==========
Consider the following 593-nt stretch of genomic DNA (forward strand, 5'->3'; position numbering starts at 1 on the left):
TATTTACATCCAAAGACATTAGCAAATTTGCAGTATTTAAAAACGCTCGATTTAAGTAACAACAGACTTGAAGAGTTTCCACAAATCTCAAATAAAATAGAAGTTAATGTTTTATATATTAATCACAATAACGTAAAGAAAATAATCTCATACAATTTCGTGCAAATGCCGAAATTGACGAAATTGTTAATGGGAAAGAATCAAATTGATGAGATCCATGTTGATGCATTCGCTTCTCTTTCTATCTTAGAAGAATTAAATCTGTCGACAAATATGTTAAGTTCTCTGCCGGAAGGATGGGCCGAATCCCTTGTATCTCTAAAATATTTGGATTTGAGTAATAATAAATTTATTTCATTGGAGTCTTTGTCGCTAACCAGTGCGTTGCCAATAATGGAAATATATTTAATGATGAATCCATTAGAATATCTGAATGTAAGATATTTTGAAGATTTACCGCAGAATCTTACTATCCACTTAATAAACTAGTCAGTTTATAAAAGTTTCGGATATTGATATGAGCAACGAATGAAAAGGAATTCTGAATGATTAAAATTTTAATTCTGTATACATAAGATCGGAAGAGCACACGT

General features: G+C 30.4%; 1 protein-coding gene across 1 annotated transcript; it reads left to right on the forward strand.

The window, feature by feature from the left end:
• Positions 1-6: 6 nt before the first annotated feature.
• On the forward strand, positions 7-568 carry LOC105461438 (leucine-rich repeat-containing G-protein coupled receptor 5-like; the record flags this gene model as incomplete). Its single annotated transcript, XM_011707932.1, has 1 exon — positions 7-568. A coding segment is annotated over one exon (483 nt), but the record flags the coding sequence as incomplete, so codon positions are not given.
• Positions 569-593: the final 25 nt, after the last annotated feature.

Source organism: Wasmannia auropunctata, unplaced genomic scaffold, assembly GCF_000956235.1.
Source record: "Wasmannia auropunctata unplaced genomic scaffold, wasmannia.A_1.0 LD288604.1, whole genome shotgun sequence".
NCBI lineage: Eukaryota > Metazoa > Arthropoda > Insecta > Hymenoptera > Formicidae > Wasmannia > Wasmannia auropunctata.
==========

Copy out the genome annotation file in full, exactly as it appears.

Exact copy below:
Consider the following 593-nt stretch of genomic DNA (forward strand, 5'->3'; position numbering starts at 1 on the left):
TATTTACATCCAAAGACATTAGCAAATTTGCAGTATTTAAAAACGCTCGATTTAAGTAACAACAGACTTGAAGAGTTTCCACAAATCTCAAATAAAATAGAAGTTAATGTTTTATATATTAATCACAATAACGTAAAGAAAATAATCTCATACAATTTCGTGCAAATGCCGAAATTGACGAAATTGTTAATGGGAAAGAATCAAATTGATGAGATCCATGTTGATGCATTCGCTTCTCTTTCTATCTTAGAAGAATTAAATCTGTCGACAAATATGTTAAGTTCTCTGCCGGAAGGATGGGCCGAATCCCTTGTATCTCTAAAATATTTGGATTTGAGTAATAATAAATTTATTTCATTGGAGTCTTTGTCGCTAACCAGTGCGTTGCCAATAATGGAAATATATTTAATGATGAATCCATTAGAATATCTGAATGTAAGATATTTTGAAGATTTACCGCAGAATCTTACTATCCACTTAATAAACTAGTCAGTTTATAAAAGTTTCGGATATTGATATGAGCAACGAATGAAAAGGAATTCTGAATGATTAAAATTTTAATTCTGTATACATAAGATCGGAAGAGCACACGT

General features: G+C 30.4%; 1 protein-coding gene across 1 annotated transcript; it reads left to right on the forward strand.

The window, feature by feature from the left end:
• Positions 1-6: 6 nt before the first annotated feature.
• On the forward strand, positions 7-568 carry LOC105461438 (leucine-rich repeat-containing G-protein coupled receptor 5-like; the record flags this gene model as incomplete). Its single annotated transcript, XM_011707932.1, has 1 exon — positions 7-568. A coding segment is annotated over one exon (483 nt), but the record flags the coding sequence as incomplete, so codon positions are not given.
• Positions 569-593: the final 25 nt, after the last annotated feature.

Source organism: Wasmannia auropunctata, unplaced genomic scaffold, assembly GCF_000956235.1.
Source record: "Wasmannia auropunctata unplaced genomic scaffold, wasmannia.A_1.0 LD288604.1, whole genome shotgun sequence".
NCBI lineage: Eukaryota > Metazoa > Arthropoda > Insecta > Hymenoptera > Formicidae > Wasmannia > Wasmannia auropunctata.